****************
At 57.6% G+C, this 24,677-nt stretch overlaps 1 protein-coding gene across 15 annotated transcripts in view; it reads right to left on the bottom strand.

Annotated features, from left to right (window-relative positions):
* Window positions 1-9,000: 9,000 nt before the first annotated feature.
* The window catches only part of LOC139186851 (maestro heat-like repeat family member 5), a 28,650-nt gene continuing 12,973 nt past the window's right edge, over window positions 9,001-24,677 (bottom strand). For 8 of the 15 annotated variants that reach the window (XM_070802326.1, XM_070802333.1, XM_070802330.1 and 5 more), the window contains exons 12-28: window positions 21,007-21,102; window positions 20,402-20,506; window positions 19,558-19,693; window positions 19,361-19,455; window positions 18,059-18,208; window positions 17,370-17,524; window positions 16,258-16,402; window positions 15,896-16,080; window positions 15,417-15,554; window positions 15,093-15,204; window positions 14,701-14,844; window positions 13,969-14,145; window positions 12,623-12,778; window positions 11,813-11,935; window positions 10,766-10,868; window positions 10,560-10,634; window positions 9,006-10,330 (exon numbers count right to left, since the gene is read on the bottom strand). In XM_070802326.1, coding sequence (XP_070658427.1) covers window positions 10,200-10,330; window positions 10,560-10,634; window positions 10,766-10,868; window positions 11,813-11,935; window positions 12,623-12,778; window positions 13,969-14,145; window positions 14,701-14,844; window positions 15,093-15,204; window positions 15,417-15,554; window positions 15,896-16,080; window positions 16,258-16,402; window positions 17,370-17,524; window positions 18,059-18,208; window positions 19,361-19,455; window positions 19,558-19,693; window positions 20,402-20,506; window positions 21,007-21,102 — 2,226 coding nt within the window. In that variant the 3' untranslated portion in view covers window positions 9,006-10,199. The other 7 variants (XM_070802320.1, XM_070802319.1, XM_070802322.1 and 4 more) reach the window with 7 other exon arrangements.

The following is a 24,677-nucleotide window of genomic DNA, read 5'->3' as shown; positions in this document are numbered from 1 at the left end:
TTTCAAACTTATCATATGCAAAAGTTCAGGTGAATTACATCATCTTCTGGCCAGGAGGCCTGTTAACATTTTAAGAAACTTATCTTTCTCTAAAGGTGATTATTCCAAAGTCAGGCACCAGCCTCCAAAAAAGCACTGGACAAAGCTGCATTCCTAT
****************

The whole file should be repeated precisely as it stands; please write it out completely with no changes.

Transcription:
At 57.6% G+C, this 24,677-nt stretch overlaps 1 protein-coding gene across 15 annotated transcripts in view; it reads right to left on the bottom strand.

Annotated features, from left to right (window-relative positions):
* Window positions 1-9,000: 9,000 nt before the first annotated feature.
* The window catches only part of LOC139186851 (maestro heat-like repeat family member 5), a 28,650-nt gene continuing 12,973 nt past the window's right edge, over window positions 9,001-24,677 (bottom strand). For 8 of the 15 annotated variants that reach the window (XM_070802326.1, XM_070802333.1, XM_070802330.1 and 5 more), the window contains exons 12-28: window positions 21,007-21,102; window positions 20,402-20,506; window positions 19,558-19,693; window positions 19,361-19,455; window positions 18,059-18,208; window positions 17,370-17,524; window positions 16,258-16,402; window positions 15,896-16,080; window positions 15,417-15,554; window positions 15,093-15,204; window positions 14,701-14,844; window positions 13,969-14,145; window positions 12,623-12,778; window positions 11,813-11,935; window positions 10,766-10,868; window positions 10,560-10,634; window positions 9,006-10,330 (exon numbers count right to left, since the gene is read on the bottom strand). In XM_070802326.1, coding sequence (XP_070658427.1) covers window positions 10,200-10,330; window positions 10,560-10,634; window positions 10,766-10,868; window positions 11,813-11,935; window positions 12,623-12,778; window positions 13,969-14,145; window positions 14,701-14,844; window positions 15,093-15,204; window positions 15,417-15,554; window positions 15,896-16,080; window positions 16,258-16,402; window positions 17,370-17,524; window positions 18,059-18,208; window positions 19,361-19,455; window positions 19,558-19,693; window positions 20,402-20,506; window positions 21,007-21,102 — 2,226 coding nt within the window. In that variant the 3' untranslated portion in view covers window positions 9,006-10,199. The other 7 variants (XM_070802320.1, XM_070802319.1, XM_070802322.1 and 4 more) reach the window with 7 other exon arrangements.

The following is a 24,677-nucleotide window of genomic DNA, read 5'->3' as shown; positions in this document are numbered from 1 at the left end:
TTTCAAACTTATCATATGCAAAAGTTCAGGTGAATTACATCATCTTCTGGCCAGGAGGCCTGTTAACATTTTAAGAAACTTATCTTTCTCTAAAGGTGATTATTCCAAAGTCAGGCACCAGCCTCCAAAAAAGCACTGGACAAAGCTGCATTCCTAT